Faculty of Arts

Undergraduate - Unit

This unit entry is for students who completed this unit in 2013 only. For students planning to study the unit, please refer to the unit indexes in the the current edition of the Handbook. If you have any queries contact the managing faculty for your course or area of study.

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6 points, SCA Band 1, 0.125 EFTSL

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FacultyFaculty of Arts
Organisational UnitCriminology
OfferedCaulfield Second semester 2013 (Day)
Clayton Second semester 2013 (Day)
Coordinator(s)Dr Bree Carlton


Previously coded CRI3020


Students read, analyse and discuss the nature and history of punishment and the institution of the prison. The relationship between punishment, social control and the differential impact of punishment on diverse communities are explored. Contemporary and comparative issues examined include the impact of new technologies, neo-liberalism, globalisation on the prison as a prevailing institution of punishment. In exploring the origins and development of the prison in historical and contemporary contexts different modes of punishment are explored such as the 'spectacular' punishments of the gallows, corporal and capital punishment, home and administrative detention and community corrections.


On successful completion of this unit students will have:

  1. A critical awareness of the history of punishment in Australia, and international and contemporary trends in punishment;
  2. An understanding of the various theories and types of punishment, the role of punishment and specifically the prison in society;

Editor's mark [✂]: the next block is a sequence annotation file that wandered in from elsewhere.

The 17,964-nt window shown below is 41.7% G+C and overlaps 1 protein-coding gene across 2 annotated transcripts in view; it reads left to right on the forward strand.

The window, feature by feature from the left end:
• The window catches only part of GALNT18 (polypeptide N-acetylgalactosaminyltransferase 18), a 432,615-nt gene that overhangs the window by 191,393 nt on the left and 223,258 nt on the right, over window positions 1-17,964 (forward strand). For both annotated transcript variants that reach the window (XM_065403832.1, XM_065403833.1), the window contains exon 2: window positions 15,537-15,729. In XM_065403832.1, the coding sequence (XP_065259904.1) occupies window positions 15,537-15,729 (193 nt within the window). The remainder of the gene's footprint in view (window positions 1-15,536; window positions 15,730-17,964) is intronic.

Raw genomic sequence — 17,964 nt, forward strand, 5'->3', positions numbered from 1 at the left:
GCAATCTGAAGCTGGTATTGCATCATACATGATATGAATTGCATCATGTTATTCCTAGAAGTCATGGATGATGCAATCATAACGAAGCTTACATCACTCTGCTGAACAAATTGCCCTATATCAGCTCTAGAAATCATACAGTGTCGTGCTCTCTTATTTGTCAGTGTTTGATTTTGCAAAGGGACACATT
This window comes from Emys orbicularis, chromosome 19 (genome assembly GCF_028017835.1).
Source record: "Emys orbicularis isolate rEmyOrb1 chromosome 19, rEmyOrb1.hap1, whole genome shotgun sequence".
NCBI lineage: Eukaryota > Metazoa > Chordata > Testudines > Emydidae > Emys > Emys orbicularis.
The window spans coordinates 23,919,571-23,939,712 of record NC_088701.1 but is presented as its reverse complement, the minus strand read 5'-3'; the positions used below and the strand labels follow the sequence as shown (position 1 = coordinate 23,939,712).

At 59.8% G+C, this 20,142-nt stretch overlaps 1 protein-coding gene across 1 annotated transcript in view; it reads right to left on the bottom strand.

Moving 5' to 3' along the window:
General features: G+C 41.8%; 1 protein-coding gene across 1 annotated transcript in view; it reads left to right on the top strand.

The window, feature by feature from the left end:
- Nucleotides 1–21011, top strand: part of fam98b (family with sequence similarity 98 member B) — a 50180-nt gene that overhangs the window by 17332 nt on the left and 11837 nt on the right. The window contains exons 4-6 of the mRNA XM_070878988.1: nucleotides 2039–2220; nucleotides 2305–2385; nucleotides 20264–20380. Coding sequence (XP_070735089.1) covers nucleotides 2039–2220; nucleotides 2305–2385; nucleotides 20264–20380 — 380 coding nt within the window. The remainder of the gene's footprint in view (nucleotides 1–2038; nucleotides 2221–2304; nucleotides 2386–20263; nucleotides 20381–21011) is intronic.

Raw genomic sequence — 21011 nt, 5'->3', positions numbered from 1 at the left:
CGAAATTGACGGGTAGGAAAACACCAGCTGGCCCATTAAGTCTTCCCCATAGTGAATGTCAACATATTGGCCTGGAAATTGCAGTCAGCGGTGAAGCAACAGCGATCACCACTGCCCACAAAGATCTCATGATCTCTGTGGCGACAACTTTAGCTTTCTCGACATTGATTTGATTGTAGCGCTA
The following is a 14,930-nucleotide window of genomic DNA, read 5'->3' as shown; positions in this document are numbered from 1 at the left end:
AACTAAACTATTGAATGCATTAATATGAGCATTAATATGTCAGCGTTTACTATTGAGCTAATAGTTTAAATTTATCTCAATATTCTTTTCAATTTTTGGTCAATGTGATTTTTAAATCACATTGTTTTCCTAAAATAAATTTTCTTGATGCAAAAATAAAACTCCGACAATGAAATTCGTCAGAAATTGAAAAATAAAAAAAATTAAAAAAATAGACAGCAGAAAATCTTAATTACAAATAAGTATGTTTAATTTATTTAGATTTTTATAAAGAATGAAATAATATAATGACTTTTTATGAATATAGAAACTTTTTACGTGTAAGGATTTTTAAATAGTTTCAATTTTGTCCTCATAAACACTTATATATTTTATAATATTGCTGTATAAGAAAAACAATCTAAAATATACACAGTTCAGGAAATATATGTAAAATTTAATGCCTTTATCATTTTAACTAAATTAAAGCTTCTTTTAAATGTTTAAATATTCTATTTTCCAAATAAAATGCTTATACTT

3. The skills to critically analyse debates about the role and nature of punishment throughout history in contemporary times;
  4. An ability to present a fluid and logical argument about the role of punishment in society;
  5. The ability to formulate ideas, based on evidence and theory, about the role and nature of punishment in different societies, countries and over time;
  6. An understanding of the factors influencing the historical and contemporary development of the prison as a principal institution of punishment;
  7. An ability to explain and critique the evolution and impacts of the prison as a tool of social control;
  8. An ability to critique the prison's effectiveness as a response to crime.

In addition to the above, students taking this unit at level 3 will have:

  1. A demonstrated advanced theoretical appreciation and understanding of the changing role and nature of institutional forms of punishment in historical and contemporary contexts;
  2. Demonstrated advanced skills to critically analyse theories and debates about the role and nature of punishment in society.


Written work: (50%)
Exam: (40%)
Tutorial participation and presentation: 10%

Chief examiner(s)

Contact hours

One 1-hour lecture and one 1-hour tutorial per week

This unit applies to the following area(s) of study


CJC1001, CJC1002, or ATS1281, ATS1282

These subjects are prerequisites only if students wish to undertake a Criminal Justice and Criminology major. The subject can be taken as an elective without prerequisites.